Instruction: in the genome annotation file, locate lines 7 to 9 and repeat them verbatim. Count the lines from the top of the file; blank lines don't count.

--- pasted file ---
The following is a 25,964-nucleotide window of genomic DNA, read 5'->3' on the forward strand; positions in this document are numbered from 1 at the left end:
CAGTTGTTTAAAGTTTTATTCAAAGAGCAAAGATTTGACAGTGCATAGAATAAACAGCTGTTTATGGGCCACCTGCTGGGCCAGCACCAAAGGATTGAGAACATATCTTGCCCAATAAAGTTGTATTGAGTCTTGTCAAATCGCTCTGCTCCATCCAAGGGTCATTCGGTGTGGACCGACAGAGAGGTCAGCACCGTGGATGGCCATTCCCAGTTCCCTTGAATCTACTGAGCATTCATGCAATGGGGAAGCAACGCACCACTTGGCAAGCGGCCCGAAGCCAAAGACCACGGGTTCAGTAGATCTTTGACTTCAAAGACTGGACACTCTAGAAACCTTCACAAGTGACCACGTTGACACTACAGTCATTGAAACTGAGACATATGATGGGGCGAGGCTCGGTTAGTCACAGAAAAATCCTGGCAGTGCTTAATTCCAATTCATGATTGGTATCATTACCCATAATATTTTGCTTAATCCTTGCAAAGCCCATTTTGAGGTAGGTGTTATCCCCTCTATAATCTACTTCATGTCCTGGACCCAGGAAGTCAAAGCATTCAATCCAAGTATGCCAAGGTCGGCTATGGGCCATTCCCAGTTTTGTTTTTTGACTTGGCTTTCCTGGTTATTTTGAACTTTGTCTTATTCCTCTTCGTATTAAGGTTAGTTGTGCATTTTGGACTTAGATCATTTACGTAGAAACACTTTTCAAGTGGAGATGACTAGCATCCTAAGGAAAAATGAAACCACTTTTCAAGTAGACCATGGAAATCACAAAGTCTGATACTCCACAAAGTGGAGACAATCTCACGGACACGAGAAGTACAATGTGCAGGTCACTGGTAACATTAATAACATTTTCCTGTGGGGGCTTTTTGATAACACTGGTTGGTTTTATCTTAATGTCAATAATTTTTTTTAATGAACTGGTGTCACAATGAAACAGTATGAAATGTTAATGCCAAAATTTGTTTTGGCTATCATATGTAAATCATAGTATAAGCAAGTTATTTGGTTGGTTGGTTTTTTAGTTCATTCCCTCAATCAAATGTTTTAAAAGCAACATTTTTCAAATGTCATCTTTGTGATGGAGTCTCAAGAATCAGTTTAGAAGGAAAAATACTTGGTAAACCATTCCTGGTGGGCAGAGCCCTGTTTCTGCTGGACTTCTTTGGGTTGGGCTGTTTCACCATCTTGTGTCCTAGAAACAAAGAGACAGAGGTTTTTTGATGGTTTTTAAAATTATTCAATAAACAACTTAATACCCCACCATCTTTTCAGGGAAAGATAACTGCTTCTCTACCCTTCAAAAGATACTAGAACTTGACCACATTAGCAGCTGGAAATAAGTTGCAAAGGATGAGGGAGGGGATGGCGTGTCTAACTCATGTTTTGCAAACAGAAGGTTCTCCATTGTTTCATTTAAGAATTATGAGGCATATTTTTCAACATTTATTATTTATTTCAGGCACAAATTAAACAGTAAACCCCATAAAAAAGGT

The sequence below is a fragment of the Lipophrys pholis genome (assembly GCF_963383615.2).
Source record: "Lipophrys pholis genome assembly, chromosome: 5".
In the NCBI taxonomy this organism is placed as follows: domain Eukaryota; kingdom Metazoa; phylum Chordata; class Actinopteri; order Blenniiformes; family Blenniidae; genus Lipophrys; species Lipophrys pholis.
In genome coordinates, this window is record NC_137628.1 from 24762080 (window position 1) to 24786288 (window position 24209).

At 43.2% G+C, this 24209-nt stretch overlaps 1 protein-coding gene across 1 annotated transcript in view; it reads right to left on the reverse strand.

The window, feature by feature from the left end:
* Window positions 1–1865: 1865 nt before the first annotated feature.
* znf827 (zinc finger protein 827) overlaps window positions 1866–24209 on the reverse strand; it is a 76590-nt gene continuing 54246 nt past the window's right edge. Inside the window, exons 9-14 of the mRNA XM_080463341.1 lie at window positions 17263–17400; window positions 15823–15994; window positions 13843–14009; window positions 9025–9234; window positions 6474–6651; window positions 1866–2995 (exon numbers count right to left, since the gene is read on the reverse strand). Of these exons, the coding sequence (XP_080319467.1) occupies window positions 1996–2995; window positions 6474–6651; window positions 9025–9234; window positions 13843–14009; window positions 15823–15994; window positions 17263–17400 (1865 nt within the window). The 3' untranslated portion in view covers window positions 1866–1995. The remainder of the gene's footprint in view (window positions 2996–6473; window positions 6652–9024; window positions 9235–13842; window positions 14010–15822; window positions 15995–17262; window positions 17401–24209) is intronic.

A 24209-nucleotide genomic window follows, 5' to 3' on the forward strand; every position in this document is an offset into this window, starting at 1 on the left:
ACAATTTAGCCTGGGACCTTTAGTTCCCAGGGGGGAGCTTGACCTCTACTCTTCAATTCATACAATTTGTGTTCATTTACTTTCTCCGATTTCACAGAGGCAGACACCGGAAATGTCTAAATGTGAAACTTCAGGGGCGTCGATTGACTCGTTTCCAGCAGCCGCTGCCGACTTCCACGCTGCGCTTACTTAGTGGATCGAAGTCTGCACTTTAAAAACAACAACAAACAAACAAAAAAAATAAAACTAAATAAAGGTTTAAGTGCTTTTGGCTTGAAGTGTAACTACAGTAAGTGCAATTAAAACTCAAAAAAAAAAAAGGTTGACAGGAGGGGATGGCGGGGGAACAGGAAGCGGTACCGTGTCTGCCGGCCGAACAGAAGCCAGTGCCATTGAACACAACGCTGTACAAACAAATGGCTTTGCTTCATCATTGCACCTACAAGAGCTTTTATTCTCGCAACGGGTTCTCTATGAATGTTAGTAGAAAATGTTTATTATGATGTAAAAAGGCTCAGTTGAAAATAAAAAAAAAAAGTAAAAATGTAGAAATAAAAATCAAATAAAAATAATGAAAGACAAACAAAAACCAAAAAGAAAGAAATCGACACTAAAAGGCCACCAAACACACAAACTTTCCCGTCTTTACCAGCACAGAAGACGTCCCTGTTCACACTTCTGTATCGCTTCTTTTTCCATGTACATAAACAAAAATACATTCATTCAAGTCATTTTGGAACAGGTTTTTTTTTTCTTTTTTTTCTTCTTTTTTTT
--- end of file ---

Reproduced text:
At 43.2% G+C, this 24209-nt stretch overlaps 1 protein-coding gene across 1 annotated transcript in view; it reads right to left on the reverse strand.

The window, feature by feature from the left end:
* Window positions 1–1865: 1865 nt before the first annotated feature.